In his proof of the finiteness theorem (1964), Ahlfors omitted the case of infinitely many thrice-punctured spheres appearing in Ω/G. Such surfaces admit no moduli deformations and alternatively carry no nontrivial integrable quadratic differentials. This case was covered in subsequent papers of Bers, Greenberg, and Ahlfors. Ahlfors also initially limited his work to quadratic differentials, in part because this case and the abelian case are the only ones with geometric significance. Perhaps more significantly, it was Ahlfors’s style
to make the pioneering contributions to a field and leave plenty of room for others to continue in the same area. In this particular case much remained to be done.
Bers saw that if he studied the more general case of q-differentials, he would be able to improve on the results of Ahlfors and get quantitative versions of the finiteness theorem that have become known as the Bers area theorems. The first of these (Bers, 1967) implies that if G is generated by N-motions, then
Since the minimal area of a hyperbolic orbifold is π/21, Bers’s area theorem gives an upper bound on the number of connected Riemann surfaces represented by a nonelementary Kleinian groups as 84(N – 1). Ahlfors lowered that bound to 18(N – 1) (1968). Even after some important work of Abikoff, there is still no satisfactory bound on the number of surfaces that a Kleinian group represents, especially if one insists on using only 2-dimensional methods. Bers’s paper (1967) also showed that the thrice-punctured spheres issue can be resolved “without new ideas.” It, together with Ahlfors’s discoveries on Kleinian groups, led 15 years later to work on the vanishing of Poincaré and relative Poincaré series.
The so-called measure zero problem first surfaced during a conference at Tulane in 1965, the first of a series of periodic meetings, roughly every four years, of researchers in fields related to the mathematical interests of Lars Ahlfors and Lipman Bers. In his 1964 paper Ahlfors remarked that perhaps of greater interest than the theorems he had been able to prove were the ones he was not able to prove. First of these was the assertion that the limit set of a finitely generated Kleinian group has two-dimensional Lebesgue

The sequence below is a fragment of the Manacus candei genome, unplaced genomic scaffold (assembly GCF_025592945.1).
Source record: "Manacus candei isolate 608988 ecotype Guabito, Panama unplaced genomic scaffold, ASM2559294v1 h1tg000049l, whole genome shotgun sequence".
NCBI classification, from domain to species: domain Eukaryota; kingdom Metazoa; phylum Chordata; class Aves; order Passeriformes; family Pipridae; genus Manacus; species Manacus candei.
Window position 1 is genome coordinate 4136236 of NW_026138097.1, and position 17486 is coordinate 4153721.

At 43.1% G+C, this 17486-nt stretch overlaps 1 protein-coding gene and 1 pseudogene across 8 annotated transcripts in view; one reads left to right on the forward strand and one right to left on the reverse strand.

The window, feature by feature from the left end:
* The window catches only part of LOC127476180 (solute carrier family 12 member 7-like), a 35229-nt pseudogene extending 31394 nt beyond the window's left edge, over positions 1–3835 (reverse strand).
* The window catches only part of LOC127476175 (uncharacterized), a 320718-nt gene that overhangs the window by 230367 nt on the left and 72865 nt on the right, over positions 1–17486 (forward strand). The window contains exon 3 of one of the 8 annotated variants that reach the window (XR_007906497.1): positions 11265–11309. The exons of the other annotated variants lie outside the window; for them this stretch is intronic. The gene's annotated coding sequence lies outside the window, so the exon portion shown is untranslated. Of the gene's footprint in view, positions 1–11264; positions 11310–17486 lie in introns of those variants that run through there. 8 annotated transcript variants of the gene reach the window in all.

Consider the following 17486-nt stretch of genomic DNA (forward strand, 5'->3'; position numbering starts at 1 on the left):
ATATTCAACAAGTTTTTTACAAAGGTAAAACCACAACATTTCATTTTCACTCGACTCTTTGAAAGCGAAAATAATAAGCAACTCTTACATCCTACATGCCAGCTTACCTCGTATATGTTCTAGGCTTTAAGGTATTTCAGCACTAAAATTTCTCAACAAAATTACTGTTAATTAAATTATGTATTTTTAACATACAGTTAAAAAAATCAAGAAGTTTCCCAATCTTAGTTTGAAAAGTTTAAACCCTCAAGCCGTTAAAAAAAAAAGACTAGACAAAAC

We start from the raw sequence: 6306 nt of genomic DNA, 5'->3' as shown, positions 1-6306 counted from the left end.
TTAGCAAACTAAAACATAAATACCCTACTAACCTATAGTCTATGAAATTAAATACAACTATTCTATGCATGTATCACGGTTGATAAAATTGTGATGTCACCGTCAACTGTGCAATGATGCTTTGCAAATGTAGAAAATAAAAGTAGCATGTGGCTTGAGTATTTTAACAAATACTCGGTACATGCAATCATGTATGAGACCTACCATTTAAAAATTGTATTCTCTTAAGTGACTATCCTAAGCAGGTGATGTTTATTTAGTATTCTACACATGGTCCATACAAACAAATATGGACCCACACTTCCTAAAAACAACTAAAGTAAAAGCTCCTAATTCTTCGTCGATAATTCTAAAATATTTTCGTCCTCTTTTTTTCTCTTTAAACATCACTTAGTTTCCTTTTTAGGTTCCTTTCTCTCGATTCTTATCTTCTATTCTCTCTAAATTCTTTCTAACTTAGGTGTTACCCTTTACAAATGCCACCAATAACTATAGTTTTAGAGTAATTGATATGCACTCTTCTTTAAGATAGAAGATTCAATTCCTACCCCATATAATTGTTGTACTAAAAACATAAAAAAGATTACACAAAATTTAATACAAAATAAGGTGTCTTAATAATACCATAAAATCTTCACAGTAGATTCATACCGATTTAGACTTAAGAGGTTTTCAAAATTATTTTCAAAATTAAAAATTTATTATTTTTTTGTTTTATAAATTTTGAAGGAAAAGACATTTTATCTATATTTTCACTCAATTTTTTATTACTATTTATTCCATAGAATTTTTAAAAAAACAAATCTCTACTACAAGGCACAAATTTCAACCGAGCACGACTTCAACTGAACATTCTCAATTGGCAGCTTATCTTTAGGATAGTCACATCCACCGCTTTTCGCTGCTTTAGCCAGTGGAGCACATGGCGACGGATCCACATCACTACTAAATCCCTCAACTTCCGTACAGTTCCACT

measure zero. This has become known as the Ahlfors measure zero conjecture. It is still unsolved, although important work on it has been done by Ahlfors, Maskit, Thurston, Sullivan, and Bonahan. In some sense the problem has been solved for analysts by Sullivan (1980), who showed that a nontrivial deformation of a finitely generated Kleinian group cannot be supported entirely on its limit set; topologists are still interested in the measure zero problem. Formulae in Ahlfors’s attempt (1982) to establish the measure zero conjecture led Sullivan to prove a finiteness theorem on the number of maximal conjugacy classes of purely parabolic subgroups of a Kleinian group.
The measure zero problem not only opened up a new industry in the Kleinian groups “industrial park,” it also revived the connection with 3-dimensional topology following the fundamental work of Marden and Thurston. It showed that Poincaré was not all wrong when he thought we could study Kleinian groups by 3-dimensional methods.
The second theorem that Ahlfors had wanted to establish in his 1964 paper can be rephrased in today’s language to say that a finitely generated Kleinian groups is geometrically finite. A counter-example was later produced by Greenberg.
BY FREDERICK GEHRING
In 1982 Birkhäuser Boston published two volumes of Lars Ahlfors’s collected papers and his fascinating commentaries on them. Volume 2 contains 43 articles. Twenty-one of these are directly concerned with quasiconformal mappings and Teichmüller spaces, 12 with Kleinian groups, and 10 with topics in geometric function theory. This distribution illustrates the dominant role that quasiconformal mappings played in this part of Ahlfors’s work. Moreover, quasiconformal
mappings played a key role in several other papers, for example, the important finiteness theory for Kleinian groups. For this reason I have chosen quasiconformal mappings as the subject of the final part of this survey. In particular, I will consider four papers on this subject that have had great impact on contemporary analysis.
ON QUASICONFORMAL MAPPINGS (1954)